“…the defendant could be held liable on the basis of the close connection test. Two matters were declared to be relevant when deciding whether the close connection test has been satisfied. ‘The first question is what functions or ‘field of activities’ have been entrusted by the employer to the employee’, or in other words, ‘what was the nature of his job’?

The second question is whether ‘there was a sufficient connection between the position in which he (the employee) was employed and his wrongful conduct to make it right for the employer to be held liable under the principle of vicarious liability’. This approach was emphatically preferred to the notion that there could realistically be a precise ‘measure (of) the closeness of connection, as it were, on a scale of 1 to 10’.”

7.    Having correctly referred to the law of torts and relevant authorities, the Federal Court considered the prevailing law where the employee committed an intentional wrong is underpinned by the following common denominators:

(a)   the intentional wrong must be committed by the employee in the course of employment;

(b)   there must be connection between the wrongful act and the nature of the employment;

(c)    the nature of the employment is such that the public at large are exposed to risk of physical or proprietary harm; and

(d)   the risk is created by the employer, owing to the features of the business.”

8.     The Federal Court was seen applying the above factors as well as the cited cases where it is more significant that the standout factor is the feature of GMP’s business.  It is a private agency that offers the service of armed bodyguards and the registered owner of the firearms to its employees with the carry and use license issued by the Home Minister.  GMP equipped Jaafar with the Glock automatic firearm.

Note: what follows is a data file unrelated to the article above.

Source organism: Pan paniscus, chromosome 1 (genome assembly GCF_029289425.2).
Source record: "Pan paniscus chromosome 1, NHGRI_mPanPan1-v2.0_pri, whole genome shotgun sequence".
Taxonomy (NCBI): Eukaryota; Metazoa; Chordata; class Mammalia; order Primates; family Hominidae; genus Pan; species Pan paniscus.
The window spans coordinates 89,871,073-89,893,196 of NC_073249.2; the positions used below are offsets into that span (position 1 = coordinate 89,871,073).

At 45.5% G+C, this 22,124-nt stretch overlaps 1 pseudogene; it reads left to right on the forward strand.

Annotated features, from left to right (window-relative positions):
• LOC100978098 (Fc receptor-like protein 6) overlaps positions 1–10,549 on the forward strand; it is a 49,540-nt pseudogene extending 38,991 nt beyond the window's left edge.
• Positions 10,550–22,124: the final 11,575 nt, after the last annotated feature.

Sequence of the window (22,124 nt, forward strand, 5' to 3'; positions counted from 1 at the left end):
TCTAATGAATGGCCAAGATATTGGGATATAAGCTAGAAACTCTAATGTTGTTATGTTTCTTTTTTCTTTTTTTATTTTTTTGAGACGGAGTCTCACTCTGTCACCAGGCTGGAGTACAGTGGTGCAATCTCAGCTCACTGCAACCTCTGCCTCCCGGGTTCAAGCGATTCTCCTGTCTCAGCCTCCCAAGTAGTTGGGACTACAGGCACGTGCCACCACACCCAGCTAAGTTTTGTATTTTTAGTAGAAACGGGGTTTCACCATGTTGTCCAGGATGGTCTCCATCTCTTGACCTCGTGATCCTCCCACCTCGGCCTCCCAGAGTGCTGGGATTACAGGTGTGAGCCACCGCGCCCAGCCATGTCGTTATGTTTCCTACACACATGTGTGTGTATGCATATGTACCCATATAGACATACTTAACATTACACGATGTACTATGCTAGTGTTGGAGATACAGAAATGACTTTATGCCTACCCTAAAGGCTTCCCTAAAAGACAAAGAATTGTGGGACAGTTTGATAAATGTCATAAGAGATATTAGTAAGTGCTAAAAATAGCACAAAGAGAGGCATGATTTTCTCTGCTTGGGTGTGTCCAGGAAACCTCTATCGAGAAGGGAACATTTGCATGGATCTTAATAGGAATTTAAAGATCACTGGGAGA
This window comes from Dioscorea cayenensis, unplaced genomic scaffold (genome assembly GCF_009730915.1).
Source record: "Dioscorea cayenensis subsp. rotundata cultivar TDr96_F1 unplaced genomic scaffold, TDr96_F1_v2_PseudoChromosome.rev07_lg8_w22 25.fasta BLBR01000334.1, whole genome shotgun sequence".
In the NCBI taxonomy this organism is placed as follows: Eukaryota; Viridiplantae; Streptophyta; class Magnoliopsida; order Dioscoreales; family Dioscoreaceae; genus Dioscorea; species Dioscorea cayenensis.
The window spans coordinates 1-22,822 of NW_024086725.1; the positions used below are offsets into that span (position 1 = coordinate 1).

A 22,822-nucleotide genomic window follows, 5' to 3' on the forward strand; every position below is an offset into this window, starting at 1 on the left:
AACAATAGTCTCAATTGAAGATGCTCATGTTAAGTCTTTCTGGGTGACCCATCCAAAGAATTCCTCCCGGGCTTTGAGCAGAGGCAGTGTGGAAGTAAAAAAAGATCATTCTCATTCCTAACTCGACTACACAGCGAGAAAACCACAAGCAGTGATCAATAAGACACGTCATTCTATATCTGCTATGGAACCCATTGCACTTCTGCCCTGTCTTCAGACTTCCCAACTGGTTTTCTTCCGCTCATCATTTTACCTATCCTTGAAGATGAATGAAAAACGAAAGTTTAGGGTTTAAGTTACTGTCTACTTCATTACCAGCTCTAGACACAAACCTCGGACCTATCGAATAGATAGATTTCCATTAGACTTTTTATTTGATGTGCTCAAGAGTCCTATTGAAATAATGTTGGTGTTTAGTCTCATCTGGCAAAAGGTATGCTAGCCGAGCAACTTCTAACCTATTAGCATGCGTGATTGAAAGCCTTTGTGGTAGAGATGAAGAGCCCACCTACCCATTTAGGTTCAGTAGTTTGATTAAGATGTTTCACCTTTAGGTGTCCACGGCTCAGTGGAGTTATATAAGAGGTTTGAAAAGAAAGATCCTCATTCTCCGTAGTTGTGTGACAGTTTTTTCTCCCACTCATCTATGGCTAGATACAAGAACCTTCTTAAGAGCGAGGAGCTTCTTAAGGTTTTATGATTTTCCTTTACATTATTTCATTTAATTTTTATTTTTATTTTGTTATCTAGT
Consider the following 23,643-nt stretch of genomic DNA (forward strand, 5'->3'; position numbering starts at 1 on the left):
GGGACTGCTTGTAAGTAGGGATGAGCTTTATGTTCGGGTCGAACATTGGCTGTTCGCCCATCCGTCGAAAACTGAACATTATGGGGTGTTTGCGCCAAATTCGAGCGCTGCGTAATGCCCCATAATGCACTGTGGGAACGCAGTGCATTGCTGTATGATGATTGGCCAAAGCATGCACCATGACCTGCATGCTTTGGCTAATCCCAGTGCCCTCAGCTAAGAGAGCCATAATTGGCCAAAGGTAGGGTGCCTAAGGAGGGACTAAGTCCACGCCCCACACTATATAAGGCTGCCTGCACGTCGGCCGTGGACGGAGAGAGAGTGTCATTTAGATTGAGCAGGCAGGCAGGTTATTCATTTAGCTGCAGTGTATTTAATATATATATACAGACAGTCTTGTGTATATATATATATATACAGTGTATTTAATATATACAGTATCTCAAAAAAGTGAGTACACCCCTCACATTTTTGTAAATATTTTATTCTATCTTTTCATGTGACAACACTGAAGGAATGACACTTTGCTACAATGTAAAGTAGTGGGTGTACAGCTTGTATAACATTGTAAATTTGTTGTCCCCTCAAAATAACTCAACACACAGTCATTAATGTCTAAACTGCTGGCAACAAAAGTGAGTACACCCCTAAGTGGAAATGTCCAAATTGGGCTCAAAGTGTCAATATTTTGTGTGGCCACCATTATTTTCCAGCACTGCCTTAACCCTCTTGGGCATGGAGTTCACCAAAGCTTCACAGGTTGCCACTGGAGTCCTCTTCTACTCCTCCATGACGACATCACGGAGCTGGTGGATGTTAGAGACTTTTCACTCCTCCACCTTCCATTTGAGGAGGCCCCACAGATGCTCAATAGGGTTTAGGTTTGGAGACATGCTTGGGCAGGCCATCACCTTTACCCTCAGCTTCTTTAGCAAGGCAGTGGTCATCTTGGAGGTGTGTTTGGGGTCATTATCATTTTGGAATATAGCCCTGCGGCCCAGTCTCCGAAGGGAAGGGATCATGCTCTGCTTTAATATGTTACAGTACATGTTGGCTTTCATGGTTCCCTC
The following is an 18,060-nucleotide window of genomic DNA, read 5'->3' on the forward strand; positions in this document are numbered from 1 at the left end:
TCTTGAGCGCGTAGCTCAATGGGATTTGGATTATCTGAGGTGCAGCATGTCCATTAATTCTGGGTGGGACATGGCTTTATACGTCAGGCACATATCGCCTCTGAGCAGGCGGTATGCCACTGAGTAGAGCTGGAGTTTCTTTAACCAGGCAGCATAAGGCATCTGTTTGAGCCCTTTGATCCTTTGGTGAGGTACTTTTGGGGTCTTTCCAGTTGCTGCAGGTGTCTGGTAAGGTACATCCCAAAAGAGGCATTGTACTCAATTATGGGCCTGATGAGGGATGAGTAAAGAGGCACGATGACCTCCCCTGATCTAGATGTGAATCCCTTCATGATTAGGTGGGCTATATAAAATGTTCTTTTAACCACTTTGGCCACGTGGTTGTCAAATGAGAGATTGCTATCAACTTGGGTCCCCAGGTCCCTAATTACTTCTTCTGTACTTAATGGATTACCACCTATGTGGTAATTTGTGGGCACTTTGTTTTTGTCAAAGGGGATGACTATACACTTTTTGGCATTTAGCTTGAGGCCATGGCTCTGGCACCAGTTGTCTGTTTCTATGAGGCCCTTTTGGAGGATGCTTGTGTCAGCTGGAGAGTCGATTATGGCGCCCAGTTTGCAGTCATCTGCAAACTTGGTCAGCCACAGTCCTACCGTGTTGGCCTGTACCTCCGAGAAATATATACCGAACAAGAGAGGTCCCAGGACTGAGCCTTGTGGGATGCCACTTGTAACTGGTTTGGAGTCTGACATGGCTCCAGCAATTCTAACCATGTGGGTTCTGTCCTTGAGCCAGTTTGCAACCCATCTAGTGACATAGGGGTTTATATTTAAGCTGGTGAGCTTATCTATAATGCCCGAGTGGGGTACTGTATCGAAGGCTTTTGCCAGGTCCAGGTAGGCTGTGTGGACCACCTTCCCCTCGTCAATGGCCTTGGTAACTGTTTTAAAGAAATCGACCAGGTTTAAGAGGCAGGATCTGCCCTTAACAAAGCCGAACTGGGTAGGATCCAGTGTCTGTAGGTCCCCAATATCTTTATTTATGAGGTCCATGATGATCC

9.     To iterate further, the Federal Court held that GMP was responsible for Jaafar’s unlawful act in the course of his duty as it was more significant that GMP was responsible hiring and employing Jaafar to perform duty as a personal bodyguard thus enabling him to carry the said firearm.

10.    By providing Jaafar with a firearm to perform his duty as personal bodyguard, GMP has created a risk which exposed the public to potential harm. The risk has become reality when Jaafar decided to shoot randomly at public for reasons only known to him. As reiterated earlier, GMP had created an opportunity for Jaafar to utilise the Glock automatic, albeit for wrongful intent.

11.    Pursuant to that, the Federal Court with very little doubt held that the wrongful act committed by Jaafar is closely connected with the line of work assigned to him by GMP, and for which GMP equipped him with the lethal weapon.  As stated earlier, Jaafar was on duty that fateful day pursuant to his employment as a personal bodyguard.

12.   The Federal Court had answered a pertinent question on whether Jaafar’s action in shooting at random people with his firearms and causing injury to Amirul was so closely connected with his employment that it would be justified to hold GMP vicariously liable and the answer was a solid ‘Yes’.

13.    To put it in another way, Jaafar’s wrongful act was not independent from the task he was employed to do. In this connection, it is apposite to recall through the cited cases wherein the nature of the work carried out by the employees exposed third parties (the innocent members of the community) to the risk or danger to their lives or safety, and, the same nature of the work allowed the malevolent employees the opportunity to commit the intentional wrong on the third parties.

14.    The Federal Court found that the assessment of High Court and the Court of Appeal to hold GMP vicariously liable for Jaafar’s wrongful act was justified. The decisions and orders made by the courts below are affirmed by the apex Court.

Decision

1.     GMP is vicariously liable for Jaafar’s unlawful actions that was committed against Amirul.

Key Take Away 1.      In essence, vicarious liability is a legal liability that makes the employer liable for the unlawful/wrongful acts of its employees.

2.     It is clearly observed that an employer is liable even for the employee’s unauthorised acts if they are so closely related to authorised acts that they can be considered modes, albeit improper modes, of doing them. However, the employer is not liable if the unauthorised and wrongful act is not so closely related to the authorised act that it can be considered a mode of doing it, but is an independent act.